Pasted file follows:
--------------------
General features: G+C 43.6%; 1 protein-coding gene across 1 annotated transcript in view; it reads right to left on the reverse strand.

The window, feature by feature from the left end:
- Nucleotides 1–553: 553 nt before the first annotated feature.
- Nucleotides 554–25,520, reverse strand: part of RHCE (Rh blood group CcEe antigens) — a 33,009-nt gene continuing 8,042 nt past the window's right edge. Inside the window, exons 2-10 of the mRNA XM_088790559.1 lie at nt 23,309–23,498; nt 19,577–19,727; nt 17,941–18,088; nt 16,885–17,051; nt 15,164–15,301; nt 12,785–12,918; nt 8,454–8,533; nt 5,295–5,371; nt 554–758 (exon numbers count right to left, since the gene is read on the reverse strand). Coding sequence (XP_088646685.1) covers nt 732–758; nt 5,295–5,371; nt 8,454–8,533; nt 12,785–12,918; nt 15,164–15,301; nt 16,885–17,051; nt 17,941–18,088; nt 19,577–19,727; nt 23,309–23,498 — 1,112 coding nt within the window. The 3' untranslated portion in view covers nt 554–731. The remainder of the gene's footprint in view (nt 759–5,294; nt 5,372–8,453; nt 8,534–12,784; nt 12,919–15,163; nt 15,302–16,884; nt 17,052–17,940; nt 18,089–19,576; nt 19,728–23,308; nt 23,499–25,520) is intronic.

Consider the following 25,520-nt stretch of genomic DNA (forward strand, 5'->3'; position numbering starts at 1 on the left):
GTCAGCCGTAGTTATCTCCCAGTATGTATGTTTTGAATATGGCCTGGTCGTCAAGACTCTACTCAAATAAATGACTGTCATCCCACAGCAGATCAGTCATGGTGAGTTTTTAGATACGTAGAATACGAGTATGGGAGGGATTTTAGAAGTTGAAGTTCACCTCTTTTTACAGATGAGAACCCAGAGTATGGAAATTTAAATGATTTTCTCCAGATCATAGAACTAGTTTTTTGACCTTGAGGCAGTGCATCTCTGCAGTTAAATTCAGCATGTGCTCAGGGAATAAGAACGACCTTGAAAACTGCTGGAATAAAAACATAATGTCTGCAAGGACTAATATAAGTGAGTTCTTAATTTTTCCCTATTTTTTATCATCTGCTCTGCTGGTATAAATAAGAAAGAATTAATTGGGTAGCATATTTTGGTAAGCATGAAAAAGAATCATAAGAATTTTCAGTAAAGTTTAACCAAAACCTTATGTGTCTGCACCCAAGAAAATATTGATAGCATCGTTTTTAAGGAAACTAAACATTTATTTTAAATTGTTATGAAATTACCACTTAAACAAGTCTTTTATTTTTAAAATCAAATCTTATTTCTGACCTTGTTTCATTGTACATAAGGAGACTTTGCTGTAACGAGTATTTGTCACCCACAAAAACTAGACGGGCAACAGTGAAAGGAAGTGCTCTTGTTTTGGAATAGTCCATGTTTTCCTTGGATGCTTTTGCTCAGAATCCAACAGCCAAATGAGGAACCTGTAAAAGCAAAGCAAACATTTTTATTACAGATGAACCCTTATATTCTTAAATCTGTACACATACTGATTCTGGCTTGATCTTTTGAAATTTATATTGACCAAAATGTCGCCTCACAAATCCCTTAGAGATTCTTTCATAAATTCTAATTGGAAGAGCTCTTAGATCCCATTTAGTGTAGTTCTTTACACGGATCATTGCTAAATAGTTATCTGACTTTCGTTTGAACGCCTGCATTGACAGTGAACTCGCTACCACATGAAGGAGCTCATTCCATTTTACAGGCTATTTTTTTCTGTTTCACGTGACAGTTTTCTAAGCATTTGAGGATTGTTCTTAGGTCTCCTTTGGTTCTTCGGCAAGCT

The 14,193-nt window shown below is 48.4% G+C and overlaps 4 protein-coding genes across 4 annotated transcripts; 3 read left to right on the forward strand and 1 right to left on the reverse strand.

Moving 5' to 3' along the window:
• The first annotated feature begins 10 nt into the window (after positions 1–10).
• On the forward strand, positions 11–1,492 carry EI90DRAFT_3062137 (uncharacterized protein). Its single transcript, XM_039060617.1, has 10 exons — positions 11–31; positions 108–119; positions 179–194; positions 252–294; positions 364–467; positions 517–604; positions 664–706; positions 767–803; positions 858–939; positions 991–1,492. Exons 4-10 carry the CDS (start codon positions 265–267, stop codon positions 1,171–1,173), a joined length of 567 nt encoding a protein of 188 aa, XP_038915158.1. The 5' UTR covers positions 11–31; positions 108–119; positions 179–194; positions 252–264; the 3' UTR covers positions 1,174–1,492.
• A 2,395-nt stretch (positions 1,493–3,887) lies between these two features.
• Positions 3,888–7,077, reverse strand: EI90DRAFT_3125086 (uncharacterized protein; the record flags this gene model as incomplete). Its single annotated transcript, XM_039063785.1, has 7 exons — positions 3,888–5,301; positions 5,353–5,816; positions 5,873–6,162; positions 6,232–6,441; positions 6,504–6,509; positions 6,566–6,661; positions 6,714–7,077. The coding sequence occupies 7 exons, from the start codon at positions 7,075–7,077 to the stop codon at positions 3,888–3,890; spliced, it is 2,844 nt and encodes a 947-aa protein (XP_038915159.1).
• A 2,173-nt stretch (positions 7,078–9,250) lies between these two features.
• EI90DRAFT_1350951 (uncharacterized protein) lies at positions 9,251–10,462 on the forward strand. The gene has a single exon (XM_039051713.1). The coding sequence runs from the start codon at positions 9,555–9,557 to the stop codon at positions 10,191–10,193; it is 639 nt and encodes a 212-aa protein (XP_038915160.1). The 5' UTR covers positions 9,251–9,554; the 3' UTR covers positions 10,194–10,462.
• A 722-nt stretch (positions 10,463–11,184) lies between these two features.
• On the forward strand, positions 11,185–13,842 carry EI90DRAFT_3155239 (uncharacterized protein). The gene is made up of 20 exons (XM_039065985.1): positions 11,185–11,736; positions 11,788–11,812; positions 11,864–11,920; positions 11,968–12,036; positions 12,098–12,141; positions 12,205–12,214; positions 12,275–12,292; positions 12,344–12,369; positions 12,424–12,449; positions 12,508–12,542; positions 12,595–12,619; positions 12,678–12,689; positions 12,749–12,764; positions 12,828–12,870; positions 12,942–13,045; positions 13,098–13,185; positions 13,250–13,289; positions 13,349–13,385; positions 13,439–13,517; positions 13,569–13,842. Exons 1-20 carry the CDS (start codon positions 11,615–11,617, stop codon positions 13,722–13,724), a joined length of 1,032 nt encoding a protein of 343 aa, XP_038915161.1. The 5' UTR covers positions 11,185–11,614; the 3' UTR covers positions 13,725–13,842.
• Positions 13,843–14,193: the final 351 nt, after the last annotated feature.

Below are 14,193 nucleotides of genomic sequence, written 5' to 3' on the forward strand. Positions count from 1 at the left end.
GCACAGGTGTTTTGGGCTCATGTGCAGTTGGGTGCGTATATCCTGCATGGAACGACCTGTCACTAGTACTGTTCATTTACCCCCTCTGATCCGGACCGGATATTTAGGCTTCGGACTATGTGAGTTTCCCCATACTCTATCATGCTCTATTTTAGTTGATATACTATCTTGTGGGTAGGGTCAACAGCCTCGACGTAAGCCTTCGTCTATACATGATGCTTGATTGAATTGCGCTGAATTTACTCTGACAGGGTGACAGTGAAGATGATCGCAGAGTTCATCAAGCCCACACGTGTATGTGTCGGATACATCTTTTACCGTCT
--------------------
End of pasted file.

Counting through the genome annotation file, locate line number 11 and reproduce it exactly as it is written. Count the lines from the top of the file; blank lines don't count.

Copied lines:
• A 2,395-nt stretch (positions 1,493–3,887) lies between these two features.